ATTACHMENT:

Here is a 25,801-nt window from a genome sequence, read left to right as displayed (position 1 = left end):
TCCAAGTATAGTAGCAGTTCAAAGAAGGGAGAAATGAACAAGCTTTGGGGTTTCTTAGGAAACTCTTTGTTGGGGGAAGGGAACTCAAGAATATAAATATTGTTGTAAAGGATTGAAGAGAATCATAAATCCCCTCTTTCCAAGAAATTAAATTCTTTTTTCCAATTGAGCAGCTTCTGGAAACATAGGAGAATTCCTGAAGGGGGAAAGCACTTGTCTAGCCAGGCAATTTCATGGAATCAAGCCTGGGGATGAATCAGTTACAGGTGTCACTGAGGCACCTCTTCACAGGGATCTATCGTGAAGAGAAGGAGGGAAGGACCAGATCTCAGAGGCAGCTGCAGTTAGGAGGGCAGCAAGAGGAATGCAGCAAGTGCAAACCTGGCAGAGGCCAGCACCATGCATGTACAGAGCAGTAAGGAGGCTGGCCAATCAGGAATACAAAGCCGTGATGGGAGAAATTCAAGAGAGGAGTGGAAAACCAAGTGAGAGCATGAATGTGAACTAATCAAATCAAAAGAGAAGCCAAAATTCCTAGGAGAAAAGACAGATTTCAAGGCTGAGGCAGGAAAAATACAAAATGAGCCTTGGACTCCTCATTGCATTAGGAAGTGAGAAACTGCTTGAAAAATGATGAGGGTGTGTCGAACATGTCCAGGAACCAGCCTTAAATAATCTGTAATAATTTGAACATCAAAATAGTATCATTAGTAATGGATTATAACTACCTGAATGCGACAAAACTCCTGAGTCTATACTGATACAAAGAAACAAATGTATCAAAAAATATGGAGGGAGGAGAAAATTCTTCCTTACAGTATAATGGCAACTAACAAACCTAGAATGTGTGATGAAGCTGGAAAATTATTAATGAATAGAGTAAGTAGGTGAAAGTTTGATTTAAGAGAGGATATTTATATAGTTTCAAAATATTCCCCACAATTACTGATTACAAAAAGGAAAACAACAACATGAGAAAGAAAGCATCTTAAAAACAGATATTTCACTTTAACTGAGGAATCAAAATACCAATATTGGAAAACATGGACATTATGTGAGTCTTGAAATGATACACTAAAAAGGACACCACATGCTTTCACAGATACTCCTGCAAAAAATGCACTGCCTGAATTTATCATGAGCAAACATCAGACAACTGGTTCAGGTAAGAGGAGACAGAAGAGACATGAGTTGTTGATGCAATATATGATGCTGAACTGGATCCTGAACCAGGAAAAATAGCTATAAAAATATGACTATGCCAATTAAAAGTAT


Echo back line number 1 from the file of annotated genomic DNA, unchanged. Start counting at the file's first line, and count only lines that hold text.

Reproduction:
Here is a 25,801-nt window from a genome sequence, read left to right as displayed (position 1 = left end):